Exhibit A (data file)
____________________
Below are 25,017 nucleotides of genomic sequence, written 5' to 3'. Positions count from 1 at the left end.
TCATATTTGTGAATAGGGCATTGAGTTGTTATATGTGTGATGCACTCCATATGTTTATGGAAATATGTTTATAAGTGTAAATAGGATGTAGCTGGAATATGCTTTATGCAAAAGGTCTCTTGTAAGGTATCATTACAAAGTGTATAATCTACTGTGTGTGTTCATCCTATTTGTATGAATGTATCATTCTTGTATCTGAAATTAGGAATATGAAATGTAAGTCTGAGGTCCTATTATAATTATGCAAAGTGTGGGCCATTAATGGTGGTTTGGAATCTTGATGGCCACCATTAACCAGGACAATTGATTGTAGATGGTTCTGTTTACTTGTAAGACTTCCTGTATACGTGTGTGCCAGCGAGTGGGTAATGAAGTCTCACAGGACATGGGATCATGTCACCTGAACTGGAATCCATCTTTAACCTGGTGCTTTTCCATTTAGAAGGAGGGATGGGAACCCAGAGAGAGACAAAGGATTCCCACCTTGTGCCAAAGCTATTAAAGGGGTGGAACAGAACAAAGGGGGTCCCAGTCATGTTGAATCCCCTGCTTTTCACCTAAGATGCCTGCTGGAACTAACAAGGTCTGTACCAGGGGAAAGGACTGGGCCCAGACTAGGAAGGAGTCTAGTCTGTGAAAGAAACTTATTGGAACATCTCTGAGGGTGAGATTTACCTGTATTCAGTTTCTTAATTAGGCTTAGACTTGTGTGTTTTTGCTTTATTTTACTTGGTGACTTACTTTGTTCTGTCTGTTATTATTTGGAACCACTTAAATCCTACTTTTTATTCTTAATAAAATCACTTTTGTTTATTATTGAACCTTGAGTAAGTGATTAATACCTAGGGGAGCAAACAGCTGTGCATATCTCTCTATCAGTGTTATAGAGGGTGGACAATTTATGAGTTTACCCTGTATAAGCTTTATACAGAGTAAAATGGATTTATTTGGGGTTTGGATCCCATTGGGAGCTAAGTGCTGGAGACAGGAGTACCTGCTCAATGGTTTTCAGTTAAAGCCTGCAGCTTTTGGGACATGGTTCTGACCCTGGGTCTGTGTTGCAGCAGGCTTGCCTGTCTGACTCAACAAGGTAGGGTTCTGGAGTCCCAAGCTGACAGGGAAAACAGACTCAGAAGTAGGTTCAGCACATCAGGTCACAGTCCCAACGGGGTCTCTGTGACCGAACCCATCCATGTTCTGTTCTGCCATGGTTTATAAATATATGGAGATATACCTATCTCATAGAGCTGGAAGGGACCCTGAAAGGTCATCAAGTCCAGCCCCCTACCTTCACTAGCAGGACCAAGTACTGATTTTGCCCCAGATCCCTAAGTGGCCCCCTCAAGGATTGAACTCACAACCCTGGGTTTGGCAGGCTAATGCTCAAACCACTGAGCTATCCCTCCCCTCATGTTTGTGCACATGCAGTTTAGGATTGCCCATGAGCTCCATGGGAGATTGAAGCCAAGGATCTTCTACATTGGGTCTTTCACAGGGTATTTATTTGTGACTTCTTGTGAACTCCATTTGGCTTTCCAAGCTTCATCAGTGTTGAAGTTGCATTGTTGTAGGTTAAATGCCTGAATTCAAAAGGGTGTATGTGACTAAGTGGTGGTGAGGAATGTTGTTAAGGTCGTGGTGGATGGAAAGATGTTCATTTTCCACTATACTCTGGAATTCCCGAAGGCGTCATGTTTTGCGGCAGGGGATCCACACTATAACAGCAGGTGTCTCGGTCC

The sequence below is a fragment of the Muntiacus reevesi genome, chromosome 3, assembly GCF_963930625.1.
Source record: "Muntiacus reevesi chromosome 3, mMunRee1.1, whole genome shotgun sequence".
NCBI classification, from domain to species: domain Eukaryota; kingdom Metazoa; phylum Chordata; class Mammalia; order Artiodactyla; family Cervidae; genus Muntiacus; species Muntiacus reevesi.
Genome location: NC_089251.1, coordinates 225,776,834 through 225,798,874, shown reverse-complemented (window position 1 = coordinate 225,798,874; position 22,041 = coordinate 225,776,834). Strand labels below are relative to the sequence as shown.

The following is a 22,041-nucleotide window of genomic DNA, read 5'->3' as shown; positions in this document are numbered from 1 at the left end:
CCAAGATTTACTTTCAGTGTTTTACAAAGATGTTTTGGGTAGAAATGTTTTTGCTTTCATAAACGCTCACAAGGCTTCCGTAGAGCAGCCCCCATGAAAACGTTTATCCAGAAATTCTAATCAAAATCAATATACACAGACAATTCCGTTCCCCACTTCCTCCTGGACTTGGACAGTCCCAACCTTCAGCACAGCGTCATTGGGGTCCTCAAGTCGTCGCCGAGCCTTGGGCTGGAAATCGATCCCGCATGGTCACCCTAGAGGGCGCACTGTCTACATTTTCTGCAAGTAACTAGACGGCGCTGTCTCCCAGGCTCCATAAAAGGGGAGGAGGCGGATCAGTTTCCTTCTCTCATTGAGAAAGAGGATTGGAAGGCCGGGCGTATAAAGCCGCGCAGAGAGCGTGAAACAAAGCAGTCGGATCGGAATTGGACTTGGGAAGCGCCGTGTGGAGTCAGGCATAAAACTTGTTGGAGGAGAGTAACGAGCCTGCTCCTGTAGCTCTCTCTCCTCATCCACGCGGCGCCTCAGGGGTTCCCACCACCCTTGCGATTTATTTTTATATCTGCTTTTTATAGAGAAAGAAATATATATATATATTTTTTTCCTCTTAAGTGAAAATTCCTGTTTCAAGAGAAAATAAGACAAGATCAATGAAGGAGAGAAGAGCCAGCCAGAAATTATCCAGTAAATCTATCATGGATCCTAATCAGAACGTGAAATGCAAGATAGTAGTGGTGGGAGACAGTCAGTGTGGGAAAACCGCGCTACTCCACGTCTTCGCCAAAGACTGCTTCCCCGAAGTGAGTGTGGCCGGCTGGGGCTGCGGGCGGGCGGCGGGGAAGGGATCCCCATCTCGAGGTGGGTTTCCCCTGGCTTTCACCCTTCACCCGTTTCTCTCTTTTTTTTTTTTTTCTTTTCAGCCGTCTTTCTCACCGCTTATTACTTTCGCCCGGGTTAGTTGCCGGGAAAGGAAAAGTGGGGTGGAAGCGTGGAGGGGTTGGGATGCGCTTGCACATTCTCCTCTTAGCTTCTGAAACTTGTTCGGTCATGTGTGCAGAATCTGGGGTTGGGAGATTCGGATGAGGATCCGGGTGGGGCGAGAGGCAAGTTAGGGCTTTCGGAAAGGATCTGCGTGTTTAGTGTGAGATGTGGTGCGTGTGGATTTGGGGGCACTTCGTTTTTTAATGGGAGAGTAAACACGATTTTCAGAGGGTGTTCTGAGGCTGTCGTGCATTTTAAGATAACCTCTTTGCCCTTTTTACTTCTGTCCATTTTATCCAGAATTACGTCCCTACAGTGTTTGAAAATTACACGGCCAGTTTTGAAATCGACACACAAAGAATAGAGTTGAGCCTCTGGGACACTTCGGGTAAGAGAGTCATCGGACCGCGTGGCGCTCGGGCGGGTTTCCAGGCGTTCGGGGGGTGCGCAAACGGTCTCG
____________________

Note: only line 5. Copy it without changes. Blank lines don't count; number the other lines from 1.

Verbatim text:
NCBI classification, from domain to species: domain Eukaryota; kingdom Metazoa; phylum Chordata; class Mammalia; order Artiodactyla; family Cervidae; genus Muntiacus; species Muntiacus reevesi.